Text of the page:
Syria’s Foreign Minister Faisal Mekdad has held a meeting with his Egyptian counterpart in the capital, Cairo, to discuss strengthening of bilateral relations as well as the latest regional and international developments.
Mekdad met with Sameh Shoukry at the foreign ministry in Cairo on Saturday, in the first such visit since the Syrian conflict broke out more than a decade ago.
The Egyptian foreign ministry said in a statement that the two ministers had a closed door meeting followed by discussions between the two countries' delegations.
The ministry said discussions were focused on "supporting the Syrian people to restore (the country's) unity and sovereignty over its whole territories."
"The ministers agreed to intensify channels of communication between the two countries at different levels during the coming phase," the statement said.
Egypt also reiterated its backing for a "comprehensive political settlement to the Syrian crisis as soon as possible," it added.
The meeting comes amid efforts by certain countries to restore Syria’s membership in the Arab League, more than a decade after it was suspended from the 22-member bloc.
An Egyptian security source, speaking on condition of anonymity, told Reuters that the visit will help put in place steps to return Syria to the Arab League through Egyptian and Saudi Arabian mediation.
The Arab League suspended Syria’s membership in November 2011, citing an alleged crackdown by Damascus on opposition protests. Syria has denounced the move as “illegal and a violation of the organization’s charter.”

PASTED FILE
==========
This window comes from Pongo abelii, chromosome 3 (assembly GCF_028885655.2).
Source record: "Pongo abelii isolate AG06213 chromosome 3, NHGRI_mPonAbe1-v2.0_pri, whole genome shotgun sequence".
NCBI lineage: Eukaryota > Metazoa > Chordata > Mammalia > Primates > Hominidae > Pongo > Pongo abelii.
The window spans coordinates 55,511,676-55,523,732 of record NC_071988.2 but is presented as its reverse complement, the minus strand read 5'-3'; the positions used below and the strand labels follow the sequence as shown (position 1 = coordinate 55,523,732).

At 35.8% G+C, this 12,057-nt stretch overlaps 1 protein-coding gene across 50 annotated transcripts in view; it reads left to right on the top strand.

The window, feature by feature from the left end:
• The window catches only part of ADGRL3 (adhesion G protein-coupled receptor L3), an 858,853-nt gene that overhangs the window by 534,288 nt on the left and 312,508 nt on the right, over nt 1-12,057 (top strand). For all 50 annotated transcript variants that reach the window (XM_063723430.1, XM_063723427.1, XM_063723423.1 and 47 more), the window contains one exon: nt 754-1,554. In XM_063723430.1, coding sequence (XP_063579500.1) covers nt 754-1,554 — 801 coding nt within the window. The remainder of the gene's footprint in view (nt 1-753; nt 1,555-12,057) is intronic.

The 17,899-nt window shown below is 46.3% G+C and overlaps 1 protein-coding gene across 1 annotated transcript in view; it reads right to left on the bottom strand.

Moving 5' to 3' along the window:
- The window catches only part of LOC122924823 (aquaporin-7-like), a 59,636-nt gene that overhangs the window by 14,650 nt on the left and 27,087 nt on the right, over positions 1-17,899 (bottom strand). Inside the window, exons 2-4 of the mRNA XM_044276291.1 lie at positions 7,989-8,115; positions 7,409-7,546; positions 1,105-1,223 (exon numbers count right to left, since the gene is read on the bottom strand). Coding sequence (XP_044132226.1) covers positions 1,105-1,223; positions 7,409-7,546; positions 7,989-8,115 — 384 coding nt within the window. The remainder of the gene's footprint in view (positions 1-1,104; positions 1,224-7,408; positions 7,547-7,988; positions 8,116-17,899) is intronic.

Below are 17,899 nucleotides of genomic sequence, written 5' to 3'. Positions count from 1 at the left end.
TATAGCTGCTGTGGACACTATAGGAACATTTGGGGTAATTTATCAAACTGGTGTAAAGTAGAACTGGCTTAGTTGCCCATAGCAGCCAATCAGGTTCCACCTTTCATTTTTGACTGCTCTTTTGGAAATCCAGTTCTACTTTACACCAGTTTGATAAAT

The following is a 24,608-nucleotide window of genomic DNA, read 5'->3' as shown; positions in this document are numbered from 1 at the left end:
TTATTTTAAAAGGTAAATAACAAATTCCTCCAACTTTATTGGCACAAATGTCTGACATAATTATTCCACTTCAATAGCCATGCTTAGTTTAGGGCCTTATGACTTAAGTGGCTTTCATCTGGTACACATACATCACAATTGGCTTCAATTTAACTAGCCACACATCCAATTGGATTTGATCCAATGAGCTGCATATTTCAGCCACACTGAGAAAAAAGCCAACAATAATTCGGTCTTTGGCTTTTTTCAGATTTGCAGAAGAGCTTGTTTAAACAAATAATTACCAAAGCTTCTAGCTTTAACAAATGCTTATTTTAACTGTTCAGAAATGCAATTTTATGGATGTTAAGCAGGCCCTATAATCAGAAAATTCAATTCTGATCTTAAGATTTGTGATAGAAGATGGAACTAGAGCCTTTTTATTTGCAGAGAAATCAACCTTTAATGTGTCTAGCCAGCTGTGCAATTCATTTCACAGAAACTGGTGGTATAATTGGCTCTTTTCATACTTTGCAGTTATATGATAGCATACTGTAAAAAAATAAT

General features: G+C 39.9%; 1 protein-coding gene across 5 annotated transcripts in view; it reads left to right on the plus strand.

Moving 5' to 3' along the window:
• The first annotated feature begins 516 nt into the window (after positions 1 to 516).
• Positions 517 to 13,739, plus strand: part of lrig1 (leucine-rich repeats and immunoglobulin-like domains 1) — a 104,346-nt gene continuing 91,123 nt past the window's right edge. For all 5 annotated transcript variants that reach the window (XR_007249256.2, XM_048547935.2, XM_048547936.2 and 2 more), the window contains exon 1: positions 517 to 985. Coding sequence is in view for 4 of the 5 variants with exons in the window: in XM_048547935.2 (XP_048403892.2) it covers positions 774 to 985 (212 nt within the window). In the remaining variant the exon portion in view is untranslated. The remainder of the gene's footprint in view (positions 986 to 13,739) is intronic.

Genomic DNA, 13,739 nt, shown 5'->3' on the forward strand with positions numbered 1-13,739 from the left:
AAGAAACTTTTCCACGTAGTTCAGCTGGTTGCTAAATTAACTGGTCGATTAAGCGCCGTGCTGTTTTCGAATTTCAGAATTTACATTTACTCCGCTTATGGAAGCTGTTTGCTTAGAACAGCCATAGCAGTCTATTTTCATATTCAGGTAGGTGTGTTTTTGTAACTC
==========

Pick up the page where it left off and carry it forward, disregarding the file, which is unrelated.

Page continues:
Syria was one of the six founding members of the Arab League in 1945. In recent months, an increasing number of countries and political parties have called for the reversal of its suspension from the Arab League.
Back in February, Shoukry travelled to Syria, in a visit he described as "primarily humanitarian" following the devastating earthquake that hit the war-torn Arab country and neighboring Turkey.
The foreign ministry said at the time that Shoukry will visit Turkey and Syria - both hit hard by a deadly earthquake on February 6 - to "convey a message of solidarity from Egypt with the two countries."
The trip -- the first of its kind in more than a decade-- took place after Egyptian President Abdel Fattah al-Sisi called his Syrian counterpart Bashar al-Assad to express his country’s solidarity with Syria.
Since 2011, Syria has been gripped by foreign-backed militancy, leading to the emergence of Daesh and other terrorist groups in the Arab country.
In recent months, observers have noted, there has been a race among Arab countries to mend their ties with the Syrian government, more than ten years after the beginning of a conflict in Syria during which key Arab countries tried to oust Assad.
The new approach adopted by the UAE, which has proven to be much quicker than other Arab countries in making considerable foreign policy shifts to secure its interests, was welcomed by Assad as “realistic and correct.”
Unlike other Arab governments, Cairo never fully severed ties with Damascus after the conflict, but relations were downgraded.
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